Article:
Street prostitution arrests rose 2000 per cent between 1985 and 1986, according to an analysis of national crime data, and some experts fear that if Bill C-36 becomes law, it could set back prostitution to that time.
Experts predict we could see a similar rise in prostitution arrests if the bill is passed, bringing us back to a time when street workers were fleeing underground and putting themselves in danger in order to avoid arrest.
They are concerned that this new legislation, proposed by Justice Minister Peter MacKay, will have that same effect and put sex workers at risk.
The new prostitution control measure that came into effect in 1985 caused a drastic rise in arrests. While pre-1985 laws prohibited any soliciting of clients, the 1985 law criminalized any communication in a public place for the purpose of buying or selling sexual services. Similarly, Bill C-36 contains a communication offence.
The main difference between today’s proposed law and the 1985 law is that Bill C-36 targets clients only; If clients are found communicating for the purpose of sexual services they can be arrested. Sex workers can only be arrested if they are found doing the same close to a school, day care or place of worship.
Janine Benedet, a law professor at the University of British Columbia, said the 1985 communication law was effective because for the first time, it targeted customers as well as sex workers. But she said clients didn’t take the brunt of enforcement. “It allowed the police to place all their attention on street prostitution and the most marginalized women, women who were disproportionately aboriginal who were more likely to be heavily addicted to drugs,” said Benedet. “This kind of fit in the idea that so long as prostitution was out of sight, it wasn’t a problem, but really all that does is push the abuses out of public view.” Some experts predict that if Bill-C36 is passed, the law will have the same effect as the 1985 legislation.
Katrina Pacey, the litigation director of the Pivot Legal Society thinks sex workers will be moving farther away from city streets and into industrialized areas. “Street based workers will be forced to work in more dangerous circumstances and take less time to screen clients and have less time to negotiate transaction because they will be afraid of being caught by police or their clients being caught by police.” The government argues that the new law will protect sex workers by targeting those who buy sexual services. According to MacKay, his legislation – slated to become law in December – will reduce demand for prostitution and eventually abolish it, marking a “fundamental shift towards the treatment of prostitution as a form of sexual exploitation.”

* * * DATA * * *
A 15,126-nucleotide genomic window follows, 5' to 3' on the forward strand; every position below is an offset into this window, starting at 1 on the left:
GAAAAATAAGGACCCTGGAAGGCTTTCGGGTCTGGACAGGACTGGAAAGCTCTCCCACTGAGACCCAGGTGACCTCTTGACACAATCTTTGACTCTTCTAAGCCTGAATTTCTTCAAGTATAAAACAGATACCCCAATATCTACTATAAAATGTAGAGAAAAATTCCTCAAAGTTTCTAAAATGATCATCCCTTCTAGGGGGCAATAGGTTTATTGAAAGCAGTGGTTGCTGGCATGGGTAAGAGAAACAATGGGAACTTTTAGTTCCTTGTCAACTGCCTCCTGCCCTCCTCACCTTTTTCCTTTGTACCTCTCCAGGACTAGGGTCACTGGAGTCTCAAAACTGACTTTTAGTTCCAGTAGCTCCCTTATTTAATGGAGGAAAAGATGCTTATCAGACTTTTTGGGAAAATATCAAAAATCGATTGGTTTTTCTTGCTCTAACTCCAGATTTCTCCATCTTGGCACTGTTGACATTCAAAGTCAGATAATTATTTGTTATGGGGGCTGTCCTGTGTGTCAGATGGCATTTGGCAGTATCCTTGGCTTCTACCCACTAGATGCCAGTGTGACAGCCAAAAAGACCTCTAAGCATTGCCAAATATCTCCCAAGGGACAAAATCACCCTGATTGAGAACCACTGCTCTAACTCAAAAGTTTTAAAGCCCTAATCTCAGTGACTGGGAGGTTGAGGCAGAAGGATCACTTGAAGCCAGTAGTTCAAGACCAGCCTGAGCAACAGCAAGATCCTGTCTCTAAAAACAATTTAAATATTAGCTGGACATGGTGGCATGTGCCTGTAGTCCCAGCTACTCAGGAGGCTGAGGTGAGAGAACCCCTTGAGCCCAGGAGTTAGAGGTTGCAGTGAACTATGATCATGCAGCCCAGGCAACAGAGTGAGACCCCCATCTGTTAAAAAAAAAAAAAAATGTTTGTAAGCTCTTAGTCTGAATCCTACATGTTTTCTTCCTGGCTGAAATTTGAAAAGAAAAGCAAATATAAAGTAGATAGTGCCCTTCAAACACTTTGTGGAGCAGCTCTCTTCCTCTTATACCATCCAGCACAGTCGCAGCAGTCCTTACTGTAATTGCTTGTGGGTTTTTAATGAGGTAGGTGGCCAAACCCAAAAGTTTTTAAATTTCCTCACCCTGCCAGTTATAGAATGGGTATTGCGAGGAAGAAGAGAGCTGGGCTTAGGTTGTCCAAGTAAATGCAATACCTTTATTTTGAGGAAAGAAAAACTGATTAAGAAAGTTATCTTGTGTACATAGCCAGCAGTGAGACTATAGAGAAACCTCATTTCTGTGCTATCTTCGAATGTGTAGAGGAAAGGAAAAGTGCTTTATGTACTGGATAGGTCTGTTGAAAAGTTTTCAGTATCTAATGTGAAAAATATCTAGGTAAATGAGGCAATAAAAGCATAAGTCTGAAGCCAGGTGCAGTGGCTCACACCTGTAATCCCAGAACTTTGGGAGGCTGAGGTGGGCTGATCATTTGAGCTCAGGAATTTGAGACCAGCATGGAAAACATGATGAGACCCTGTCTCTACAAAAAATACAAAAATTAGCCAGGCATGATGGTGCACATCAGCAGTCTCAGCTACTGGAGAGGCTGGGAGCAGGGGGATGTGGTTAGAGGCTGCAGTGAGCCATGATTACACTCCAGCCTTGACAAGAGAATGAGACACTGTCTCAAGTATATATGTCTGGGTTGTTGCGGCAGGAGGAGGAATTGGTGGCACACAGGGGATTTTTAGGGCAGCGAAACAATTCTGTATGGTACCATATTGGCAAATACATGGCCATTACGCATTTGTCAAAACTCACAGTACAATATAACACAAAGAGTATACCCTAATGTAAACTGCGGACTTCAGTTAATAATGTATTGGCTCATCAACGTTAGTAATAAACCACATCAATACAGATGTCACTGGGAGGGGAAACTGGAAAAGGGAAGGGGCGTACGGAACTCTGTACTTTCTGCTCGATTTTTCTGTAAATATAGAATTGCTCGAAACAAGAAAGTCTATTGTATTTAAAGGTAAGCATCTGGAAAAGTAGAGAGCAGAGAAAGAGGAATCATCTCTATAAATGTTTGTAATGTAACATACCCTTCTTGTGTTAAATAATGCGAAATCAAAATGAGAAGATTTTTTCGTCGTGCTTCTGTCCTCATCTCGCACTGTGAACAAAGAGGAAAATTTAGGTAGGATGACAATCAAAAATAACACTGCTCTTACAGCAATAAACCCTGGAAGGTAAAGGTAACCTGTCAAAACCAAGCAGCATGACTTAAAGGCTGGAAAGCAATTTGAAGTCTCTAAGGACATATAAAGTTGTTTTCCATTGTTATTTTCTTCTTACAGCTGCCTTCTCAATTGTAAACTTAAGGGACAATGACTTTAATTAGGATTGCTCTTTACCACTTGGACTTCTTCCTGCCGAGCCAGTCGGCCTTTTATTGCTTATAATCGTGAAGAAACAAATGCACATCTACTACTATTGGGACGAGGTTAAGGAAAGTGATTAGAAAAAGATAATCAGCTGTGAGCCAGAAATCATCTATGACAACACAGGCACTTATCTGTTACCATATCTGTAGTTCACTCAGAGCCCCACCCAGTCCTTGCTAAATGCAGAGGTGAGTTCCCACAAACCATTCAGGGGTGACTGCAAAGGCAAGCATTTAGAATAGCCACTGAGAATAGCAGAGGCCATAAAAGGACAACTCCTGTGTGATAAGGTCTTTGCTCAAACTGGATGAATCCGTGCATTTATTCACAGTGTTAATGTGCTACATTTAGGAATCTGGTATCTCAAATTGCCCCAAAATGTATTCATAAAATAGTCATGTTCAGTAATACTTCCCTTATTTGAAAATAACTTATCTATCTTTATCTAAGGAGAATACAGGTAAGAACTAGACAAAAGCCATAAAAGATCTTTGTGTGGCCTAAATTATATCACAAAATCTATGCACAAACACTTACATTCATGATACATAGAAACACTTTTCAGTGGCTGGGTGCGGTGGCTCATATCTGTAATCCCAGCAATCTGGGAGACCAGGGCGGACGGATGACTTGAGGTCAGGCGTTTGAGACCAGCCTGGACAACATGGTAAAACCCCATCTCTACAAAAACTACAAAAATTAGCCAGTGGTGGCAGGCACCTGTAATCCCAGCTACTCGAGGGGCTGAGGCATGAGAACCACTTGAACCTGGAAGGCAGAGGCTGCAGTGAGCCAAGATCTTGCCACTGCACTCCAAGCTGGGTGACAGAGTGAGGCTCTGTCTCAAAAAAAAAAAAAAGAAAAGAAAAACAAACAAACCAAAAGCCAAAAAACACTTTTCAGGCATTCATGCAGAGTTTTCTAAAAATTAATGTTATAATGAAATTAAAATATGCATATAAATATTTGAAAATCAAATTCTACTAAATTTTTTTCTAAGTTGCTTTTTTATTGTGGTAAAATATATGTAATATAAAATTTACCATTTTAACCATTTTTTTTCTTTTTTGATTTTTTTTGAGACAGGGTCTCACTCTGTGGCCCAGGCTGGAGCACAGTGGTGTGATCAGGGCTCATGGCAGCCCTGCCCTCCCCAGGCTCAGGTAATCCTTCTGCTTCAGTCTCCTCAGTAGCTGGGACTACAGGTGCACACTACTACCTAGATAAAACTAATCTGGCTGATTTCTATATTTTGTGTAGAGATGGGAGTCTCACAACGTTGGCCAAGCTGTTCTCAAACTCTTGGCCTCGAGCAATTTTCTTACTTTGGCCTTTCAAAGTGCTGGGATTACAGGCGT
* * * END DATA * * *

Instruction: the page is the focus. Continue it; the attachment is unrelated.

Frances Shaver, an expert who has been researching the sex industry for 20 years said sex workers need to make a living and will do whatever they can to protect their clients from arrest. Shaver said this would then put sex workers in more isolated and dangerous situations, similar to the 1985 communicating law. “They have to go to where the clients aren’t going to get arrested which means into darker corners,” she said. “Organized crime might get involved and might set up some presumably safe way for the clients to meet with the street basis worker in a way in which they can’t get arrested.” Shaver believes Canada doesn’t need any more laws. “What we need are better social programs and better education programs.” Other laws like sexual and physical assault can protect sex workers rights, she said.
Mackay tabled Bill C-36 in June in response to a December 2013 Supreme Court of Canada decision known as Bedford, that found three of Canada’s prostitution laws unconstitutional. Those rules penalized sex workers and were deemed to violate Section 7 of the charter, which guarantees security of the person. Benedet said she supports Bill C-36 and thinks the law fundamentally treats prostitution as a form of sexual exploitation. “I think that the law does something very important in re-classifying the purchase of sex as an offence against the person,” she said. “It creates a framework in which we can now start to lobby for kinds of social supports that women need to avoid to resort to prostitution.” The government has pledged $20-million over five years to help sex workers get out of the trade. Although, historically the 1985 communication law allowed police officers to crack down on street prostitution, Benedet said she is still worried that when Bill C-36 is passed the most vulnerable women will be targeted. For details on Bill C-36: